“Special thanks also go to my predecessor Jane Kennedy and Merseyside Police’s former Chief Constable Andy Cooke who got this important project underway and played significant roles in making this magnificent landmark building a reality and I’m delighted Jane is able to join us today for the handover.”
Merseyside Police’s Chief Constable Serena Kennedy said, “Rose Hill is an absolutely amazing building which has been purpose-built to meet the needs of a modern police force dealing with the levels of demand, complexity and challenges that officers and staff face every day.
“Whilst the building is a huge investment it will enable Merseyside Police to make savings in the long term. It will also bring teams together that are currently situated across Merseyside, which will make our working practices more efficient and effective, and the indoor and outdoor facilities will also offer huge benefits for the health and wellbeing of the staff who work and visit there.
“Right from the early stages of planning Rose Hill sustainability, energy efficiency and reducing our carbon footprint have all been key considerations.
“Ultimately relocating our headquarters to Rose Hill means that Merseyside Police can continue to deliver an outstanding quality of service putting the needs of our community first in everything we do.”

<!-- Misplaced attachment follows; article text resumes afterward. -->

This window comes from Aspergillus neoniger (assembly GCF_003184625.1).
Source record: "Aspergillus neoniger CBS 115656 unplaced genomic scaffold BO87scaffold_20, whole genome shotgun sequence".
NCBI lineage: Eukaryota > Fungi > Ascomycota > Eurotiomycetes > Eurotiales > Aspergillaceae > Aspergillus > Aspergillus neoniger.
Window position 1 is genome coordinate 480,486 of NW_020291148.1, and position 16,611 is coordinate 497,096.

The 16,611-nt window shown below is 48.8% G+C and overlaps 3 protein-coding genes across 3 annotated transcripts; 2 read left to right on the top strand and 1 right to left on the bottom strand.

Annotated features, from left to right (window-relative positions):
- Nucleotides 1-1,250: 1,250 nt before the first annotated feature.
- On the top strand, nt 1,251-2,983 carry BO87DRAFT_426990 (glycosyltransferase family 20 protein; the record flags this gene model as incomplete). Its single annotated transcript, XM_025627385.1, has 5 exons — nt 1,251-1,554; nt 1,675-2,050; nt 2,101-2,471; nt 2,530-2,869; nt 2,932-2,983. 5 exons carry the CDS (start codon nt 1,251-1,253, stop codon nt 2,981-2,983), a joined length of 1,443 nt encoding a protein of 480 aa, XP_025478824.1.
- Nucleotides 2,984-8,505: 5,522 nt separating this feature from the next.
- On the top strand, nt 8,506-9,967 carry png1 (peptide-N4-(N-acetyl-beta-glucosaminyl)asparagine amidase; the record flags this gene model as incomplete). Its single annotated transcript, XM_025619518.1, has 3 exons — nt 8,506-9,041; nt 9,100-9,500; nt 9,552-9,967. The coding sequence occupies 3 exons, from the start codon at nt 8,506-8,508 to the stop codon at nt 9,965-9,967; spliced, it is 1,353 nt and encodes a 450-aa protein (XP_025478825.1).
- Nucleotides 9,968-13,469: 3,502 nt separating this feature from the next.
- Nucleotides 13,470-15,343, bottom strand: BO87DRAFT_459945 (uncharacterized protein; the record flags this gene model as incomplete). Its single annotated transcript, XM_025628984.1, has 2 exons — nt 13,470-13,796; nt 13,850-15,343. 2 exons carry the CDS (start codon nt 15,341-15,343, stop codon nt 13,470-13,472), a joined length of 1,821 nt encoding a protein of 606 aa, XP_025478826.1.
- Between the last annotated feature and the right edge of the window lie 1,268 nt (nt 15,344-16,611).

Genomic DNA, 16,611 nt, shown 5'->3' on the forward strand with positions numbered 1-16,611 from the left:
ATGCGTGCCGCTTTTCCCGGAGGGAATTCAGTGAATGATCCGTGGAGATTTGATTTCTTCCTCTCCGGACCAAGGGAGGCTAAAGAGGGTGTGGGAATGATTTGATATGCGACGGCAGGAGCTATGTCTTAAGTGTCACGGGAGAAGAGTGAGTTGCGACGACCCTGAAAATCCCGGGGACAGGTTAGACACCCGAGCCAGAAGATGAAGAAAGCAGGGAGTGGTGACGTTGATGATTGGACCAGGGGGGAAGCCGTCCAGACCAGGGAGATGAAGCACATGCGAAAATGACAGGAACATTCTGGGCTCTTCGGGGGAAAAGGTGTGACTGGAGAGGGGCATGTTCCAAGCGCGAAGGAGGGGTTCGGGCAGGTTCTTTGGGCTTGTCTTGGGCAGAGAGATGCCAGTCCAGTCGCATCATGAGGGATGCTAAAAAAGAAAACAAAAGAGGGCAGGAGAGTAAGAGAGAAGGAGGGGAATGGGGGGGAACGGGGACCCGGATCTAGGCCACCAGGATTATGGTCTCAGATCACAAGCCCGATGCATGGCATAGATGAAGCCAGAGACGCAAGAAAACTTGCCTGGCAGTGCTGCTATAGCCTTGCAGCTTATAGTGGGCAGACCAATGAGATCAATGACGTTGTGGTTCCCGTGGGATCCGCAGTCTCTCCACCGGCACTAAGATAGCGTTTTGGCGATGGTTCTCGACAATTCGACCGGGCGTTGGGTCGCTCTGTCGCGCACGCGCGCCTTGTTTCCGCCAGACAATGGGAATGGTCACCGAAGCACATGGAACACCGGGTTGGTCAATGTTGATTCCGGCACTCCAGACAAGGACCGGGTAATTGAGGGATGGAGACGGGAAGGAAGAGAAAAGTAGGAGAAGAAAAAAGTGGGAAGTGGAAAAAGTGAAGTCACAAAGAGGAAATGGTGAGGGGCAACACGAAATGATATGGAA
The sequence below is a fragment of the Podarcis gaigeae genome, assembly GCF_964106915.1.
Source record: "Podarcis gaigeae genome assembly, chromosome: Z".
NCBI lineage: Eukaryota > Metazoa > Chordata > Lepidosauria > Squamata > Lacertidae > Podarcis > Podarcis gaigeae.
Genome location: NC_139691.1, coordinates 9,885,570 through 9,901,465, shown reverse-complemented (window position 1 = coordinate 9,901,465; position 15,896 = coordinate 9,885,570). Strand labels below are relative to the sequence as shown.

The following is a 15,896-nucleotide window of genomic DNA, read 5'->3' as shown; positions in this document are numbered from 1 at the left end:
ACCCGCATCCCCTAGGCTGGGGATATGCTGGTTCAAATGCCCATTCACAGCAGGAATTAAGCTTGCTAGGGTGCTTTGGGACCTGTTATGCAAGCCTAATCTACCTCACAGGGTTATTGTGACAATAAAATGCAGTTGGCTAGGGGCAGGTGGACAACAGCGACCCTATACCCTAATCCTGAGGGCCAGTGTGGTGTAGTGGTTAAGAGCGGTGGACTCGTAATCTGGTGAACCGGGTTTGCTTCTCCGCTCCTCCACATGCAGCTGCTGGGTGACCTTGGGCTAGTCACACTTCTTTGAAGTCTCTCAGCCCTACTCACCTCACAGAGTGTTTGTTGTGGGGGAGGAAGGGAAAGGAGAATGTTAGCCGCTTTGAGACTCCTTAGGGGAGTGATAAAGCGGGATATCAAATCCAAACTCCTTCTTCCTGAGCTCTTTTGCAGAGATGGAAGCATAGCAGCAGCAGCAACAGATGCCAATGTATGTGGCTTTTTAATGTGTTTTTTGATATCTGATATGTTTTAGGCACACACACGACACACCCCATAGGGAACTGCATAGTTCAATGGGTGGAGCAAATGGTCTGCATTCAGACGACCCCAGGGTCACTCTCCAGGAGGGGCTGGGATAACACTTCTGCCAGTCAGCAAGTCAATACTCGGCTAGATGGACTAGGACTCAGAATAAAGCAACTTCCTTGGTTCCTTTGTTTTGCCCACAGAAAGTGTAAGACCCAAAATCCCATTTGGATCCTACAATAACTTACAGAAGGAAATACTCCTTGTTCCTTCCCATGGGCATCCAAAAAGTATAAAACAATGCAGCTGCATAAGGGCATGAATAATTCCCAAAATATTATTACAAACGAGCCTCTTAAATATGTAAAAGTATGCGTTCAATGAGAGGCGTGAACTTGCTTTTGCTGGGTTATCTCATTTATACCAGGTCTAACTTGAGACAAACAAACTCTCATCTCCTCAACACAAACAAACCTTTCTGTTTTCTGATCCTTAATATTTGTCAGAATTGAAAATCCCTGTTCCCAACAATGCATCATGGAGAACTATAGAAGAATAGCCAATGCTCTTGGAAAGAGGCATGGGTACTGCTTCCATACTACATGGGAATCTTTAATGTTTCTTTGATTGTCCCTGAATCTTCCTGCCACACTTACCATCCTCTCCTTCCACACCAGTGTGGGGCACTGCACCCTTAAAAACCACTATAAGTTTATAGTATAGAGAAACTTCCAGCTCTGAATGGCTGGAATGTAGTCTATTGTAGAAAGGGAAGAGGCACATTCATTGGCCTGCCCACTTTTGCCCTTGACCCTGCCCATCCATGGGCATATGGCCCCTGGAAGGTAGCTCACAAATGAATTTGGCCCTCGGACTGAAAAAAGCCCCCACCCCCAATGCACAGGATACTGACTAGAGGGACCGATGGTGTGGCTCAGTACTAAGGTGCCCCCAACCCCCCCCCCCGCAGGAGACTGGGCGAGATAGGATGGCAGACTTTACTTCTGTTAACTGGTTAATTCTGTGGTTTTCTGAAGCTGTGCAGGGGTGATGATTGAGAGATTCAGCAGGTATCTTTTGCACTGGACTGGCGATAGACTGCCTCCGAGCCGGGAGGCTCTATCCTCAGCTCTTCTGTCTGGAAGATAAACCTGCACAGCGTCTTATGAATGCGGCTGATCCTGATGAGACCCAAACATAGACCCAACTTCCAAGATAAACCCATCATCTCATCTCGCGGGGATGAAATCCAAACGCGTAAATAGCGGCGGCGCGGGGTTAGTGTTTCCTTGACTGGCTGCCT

Rose Hill has been part-funded by capital specifically ring-fenced for the Force’s buildings and part borrowed from approved sources, in accordance with the Prudential Code for capital finance. This money is completely separate from, and cannot be diverted to, the funding used to pay for Merseyside Police’s officers and staff.
More than £33m of the money spent on the project was invested through local businesses based within 20 miles of Rose Hill.
The new headquarters is named after a former police station, Rose Hill Bridewell, that operated on the site from 1849 until August 1977. The site also features a memorial garden dedicated to the officers who have given their lives in public service.
The building has been designed to meet the latest standards in energy efficiency, including LED light throughout and 260 solar panels on the roof to make sure it is as cheap as possible to run. The site also boasts 500 parking spaces, an external gym, a running track and an outdoor seating area, while 96 trees have been planted on the grounds.
Anthony Dillon, managing director for Willmott Dixon in the North, said, “We are very proud to hand over these new modern facilities for Merseyside Police, which will provide a quality and value-for-money working environment to ensure officers and staff are equipped to serve the people of Merseyside now and in the future.
“We’re committed to delivering brilliant buildings, transforming lives and strengthening the communities in which we work, which has seen us invest £33.4m of our project spend to date with local businesses in the region.
“It is thanks to the strength of the relationships and collaboration between our team, the force and all our local design and supply chain partners that we have overcome the challenges of the pandemic to date, completing the project on time and budget, and, most importantly, keeping everyone safe on site.”